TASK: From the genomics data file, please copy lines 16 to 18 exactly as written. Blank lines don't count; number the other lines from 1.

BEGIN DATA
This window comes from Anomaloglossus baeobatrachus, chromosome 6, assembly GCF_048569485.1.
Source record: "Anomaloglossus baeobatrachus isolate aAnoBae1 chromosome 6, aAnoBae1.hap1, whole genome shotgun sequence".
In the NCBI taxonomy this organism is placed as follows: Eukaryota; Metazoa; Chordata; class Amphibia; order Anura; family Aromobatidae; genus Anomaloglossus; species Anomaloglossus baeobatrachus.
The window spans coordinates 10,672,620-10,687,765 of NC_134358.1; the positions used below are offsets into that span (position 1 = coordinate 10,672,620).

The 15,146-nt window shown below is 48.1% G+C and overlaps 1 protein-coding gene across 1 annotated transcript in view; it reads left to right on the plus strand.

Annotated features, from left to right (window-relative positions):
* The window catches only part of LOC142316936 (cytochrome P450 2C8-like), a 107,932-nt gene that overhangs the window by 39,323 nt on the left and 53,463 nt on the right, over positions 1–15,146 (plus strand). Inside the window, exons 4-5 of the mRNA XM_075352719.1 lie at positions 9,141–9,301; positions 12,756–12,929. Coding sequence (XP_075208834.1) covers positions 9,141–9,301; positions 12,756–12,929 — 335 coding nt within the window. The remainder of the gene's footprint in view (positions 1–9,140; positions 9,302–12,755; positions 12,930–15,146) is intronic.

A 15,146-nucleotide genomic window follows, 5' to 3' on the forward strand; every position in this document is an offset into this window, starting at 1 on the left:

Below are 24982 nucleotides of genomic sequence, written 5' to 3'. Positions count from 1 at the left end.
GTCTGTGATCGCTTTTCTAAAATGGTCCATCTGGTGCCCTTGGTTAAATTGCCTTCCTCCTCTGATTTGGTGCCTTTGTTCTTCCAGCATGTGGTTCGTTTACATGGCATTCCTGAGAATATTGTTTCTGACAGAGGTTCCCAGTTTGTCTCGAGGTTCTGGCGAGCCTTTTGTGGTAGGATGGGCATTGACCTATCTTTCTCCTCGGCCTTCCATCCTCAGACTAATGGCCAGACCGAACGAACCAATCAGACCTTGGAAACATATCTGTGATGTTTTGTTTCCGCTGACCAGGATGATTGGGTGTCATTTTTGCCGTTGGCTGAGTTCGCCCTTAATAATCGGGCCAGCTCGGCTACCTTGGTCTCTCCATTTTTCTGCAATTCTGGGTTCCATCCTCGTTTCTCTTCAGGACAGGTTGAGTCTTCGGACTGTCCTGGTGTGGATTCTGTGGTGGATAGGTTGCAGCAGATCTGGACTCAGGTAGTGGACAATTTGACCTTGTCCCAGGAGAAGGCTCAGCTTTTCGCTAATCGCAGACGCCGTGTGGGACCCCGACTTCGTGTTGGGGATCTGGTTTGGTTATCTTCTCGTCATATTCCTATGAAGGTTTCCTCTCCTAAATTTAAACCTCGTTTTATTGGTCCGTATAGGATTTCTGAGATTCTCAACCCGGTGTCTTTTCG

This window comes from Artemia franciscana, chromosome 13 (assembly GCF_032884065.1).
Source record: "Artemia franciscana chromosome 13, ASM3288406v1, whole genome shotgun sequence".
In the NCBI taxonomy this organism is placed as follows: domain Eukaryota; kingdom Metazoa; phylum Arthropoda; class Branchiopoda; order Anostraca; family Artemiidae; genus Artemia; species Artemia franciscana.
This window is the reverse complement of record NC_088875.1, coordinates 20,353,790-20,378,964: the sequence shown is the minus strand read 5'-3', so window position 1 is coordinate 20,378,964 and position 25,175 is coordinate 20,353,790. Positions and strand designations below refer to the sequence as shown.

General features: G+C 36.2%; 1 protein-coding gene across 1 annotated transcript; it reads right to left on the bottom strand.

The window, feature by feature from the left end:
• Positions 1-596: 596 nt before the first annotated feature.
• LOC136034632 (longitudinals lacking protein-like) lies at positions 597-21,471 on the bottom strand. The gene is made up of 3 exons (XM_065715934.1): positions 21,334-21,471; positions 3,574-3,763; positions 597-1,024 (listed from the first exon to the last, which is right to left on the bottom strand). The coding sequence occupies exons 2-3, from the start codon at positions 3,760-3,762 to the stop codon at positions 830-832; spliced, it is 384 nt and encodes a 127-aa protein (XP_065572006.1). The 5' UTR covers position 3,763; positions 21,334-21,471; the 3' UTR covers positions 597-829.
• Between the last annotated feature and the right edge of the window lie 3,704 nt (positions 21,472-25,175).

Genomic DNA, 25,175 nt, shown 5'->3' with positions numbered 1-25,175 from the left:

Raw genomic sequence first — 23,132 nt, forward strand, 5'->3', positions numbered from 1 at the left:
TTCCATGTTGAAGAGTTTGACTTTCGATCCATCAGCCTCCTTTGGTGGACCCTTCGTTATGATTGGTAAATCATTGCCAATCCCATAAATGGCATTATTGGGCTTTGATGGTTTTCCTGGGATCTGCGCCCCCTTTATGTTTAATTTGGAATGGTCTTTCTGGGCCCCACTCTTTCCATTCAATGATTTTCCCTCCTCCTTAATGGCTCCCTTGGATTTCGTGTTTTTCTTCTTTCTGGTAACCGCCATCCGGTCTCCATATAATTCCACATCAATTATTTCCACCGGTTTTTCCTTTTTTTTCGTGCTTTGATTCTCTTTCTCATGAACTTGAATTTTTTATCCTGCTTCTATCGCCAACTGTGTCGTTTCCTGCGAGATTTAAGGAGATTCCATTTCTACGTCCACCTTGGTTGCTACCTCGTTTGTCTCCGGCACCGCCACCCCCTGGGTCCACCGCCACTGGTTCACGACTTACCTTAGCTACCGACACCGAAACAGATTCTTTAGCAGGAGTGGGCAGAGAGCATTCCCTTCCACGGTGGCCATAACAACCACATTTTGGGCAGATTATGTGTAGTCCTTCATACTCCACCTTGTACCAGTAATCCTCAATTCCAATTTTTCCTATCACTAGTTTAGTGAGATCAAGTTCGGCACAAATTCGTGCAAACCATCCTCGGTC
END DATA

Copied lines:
The window, feature by feature from the left end:
• Positions 1-596: 596 nt before the first annotated feature.
• LOC136034632 (longitudinals lacking protein-like) lies at positions 597-21,471 on the bottom strand. The gene is made up of 3 exons (XM_065715934.1): positions 21,334-21,471; positions 3,574-3,763; positions 597-1,024 (listed from the first exon to the last, which is right to left on the bottom strand). The coding sequence occupies exons 2-3, from the start codon at positions 3,760-3,762 to the stop codon at positions 830-832; spliced, it is 384 nt and encodes a 127-aa protein (XP_065572006.1). The 5' UTR covers position 3,763; positions 21,334-21,471; the 3' UTR covers positions 597-829.